ITF helps secure international container safety code

Sustained campaigning by the ITF’s road, rail, dockers’ and seafarers’ sections has helped secure an international code of practice that sets out new safety guidelines on the packing of containers.

The endorsement by the ILO governing body of the code of practice on the safe packing of cargo transport units on 4 November means it has the approval of all three agencies which developed it – the International Labour Organization, the International Maritime Organization and UNECE (United Nations Economic Commission for Europe). The agencies collaborated through a joint working group over three years, with the ITF and ILWU Canada and FNV Bondgenoten representatives participating fully in the meetings.

The working group came out of the 2011 ILO global dialogue forum on safety in the supply chain in relation to containers, which was also the result of successful ITF lobbying. The code sets out practical guidelines on packing and securing (including for fumigation and dangerous goods), safe handling, receipt and unpacking; and addresses training and the chain of responsibility.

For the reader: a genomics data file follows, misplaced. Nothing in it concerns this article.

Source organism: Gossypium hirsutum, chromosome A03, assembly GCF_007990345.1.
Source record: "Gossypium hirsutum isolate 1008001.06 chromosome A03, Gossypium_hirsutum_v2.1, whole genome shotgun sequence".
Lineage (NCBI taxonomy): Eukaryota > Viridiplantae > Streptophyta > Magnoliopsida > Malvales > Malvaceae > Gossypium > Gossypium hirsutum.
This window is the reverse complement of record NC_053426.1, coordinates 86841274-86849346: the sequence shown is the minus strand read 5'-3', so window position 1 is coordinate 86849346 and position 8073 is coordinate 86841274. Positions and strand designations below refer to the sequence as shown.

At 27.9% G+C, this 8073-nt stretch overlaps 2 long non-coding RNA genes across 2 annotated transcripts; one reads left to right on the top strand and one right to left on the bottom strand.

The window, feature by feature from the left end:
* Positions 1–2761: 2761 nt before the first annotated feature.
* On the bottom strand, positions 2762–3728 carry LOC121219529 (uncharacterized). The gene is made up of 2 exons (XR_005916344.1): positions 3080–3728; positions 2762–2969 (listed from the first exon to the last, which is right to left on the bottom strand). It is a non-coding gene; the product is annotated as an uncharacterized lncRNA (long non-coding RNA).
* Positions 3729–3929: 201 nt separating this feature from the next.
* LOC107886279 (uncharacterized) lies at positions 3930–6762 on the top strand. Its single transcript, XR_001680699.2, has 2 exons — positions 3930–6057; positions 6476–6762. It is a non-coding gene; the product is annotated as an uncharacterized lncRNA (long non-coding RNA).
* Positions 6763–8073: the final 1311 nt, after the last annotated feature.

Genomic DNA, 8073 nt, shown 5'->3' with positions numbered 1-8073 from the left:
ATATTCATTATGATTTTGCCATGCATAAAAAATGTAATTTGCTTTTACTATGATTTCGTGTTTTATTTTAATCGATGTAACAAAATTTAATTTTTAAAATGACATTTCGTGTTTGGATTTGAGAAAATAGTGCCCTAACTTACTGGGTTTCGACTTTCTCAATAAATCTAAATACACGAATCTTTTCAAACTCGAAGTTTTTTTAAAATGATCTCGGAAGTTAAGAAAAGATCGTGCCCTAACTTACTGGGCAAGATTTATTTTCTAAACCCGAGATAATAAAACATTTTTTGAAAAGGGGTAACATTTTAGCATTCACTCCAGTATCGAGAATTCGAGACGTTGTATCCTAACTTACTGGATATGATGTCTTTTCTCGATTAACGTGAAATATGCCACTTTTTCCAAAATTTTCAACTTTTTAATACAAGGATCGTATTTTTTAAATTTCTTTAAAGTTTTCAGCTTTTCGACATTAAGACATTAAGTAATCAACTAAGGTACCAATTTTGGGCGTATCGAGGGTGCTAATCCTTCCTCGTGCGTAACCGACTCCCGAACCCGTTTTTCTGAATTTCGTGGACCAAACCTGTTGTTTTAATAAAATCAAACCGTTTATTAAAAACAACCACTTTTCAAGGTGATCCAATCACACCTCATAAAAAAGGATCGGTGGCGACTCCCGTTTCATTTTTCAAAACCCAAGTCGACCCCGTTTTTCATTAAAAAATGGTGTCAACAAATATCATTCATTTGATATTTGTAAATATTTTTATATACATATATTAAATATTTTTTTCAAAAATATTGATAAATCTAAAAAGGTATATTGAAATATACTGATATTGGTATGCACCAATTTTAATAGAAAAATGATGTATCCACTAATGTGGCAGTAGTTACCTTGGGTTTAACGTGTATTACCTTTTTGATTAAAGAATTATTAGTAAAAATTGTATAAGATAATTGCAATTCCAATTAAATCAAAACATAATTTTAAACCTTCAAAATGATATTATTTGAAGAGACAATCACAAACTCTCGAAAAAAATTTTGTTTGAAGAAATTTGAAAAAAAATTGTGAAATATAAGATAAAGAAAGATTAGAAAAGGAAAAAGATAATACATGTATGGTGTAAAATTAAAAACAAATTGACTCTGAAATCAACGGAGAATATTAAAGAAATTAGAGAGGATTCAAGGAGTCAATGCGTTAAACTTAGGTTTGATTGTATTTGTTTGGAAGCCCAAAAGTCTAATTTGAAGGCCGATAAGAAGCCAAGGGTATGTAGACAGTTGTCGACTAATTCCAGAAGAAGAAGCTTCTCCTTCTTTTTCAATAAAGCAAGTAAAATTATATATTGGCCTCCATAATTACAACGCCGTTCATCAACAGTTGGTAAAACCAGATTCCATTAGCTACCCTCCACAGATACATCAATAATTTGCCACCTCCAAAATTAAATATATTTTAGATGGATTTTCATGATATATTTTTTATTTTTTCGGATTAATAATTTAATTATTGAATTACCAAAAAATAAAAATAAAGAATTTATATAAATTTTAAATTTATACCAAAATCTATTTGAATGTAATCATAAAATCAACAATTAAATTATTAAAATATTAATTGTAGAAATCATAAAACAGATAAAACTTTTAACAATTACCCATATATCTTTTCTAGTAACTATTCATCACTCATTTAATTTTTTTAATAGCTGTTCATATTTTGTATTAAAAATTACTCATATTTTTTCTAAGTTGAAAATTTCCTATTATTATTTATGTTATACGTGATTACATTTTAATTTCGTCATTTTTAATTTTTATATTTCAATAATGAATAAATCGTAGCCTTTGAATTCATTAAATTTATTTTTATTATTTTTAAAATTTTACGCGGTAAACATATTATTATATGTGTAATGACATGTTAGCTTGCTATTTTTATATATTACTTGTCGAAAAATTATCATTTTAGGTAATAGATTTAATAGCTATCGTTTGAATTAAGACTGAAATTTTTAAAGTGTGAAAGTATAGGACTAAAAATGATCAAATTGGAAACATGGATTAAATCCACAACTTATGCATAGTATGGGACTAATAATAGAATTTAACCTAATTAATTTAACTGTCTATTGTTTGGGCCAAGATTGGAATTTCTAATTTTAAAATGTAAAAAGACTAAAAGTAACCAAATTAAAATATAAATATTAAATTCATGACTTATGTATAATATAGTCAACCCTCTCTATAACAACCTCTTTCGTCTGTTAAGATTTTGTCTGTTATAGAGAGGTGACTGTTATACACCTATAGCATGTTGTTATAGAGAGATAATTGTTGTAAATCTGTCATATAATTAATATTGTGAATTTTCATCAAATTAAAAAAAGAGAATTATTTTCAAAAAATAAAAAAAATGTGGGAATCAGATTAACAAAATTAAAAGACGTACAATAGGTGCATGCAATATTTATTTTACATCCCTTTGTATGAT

Mac Urata, ITF inland transport secretary, said: “This code of practice – the first achieved at the three UN agencies to include the road transport sector – is the result of joint efforts by the ITF sections and its affiliates. It is hugely important, as it can be turned into national legislation to make packing, weighing, loading and transporting containers safer for workers and reduce accidents.

“We encourage our affiliates to step up the pressure in their own countries so that as many governments as possible adopt its provisions and get them implemented.”

"The ITF launched a new, cross-sectional container safety campaign at its dedicated day on the subject during its road and rail action week in October. This brings together its road, railway, dockers’ and seafarers’ sections to promote safety and responsibility along the transport chain. The ITF will work with its affiliates to promote the code of practice and press governments to follow Canada’s example by adopting its provisions into national legislation.

Find out how to get involved in the ITF’s container safety campaign.

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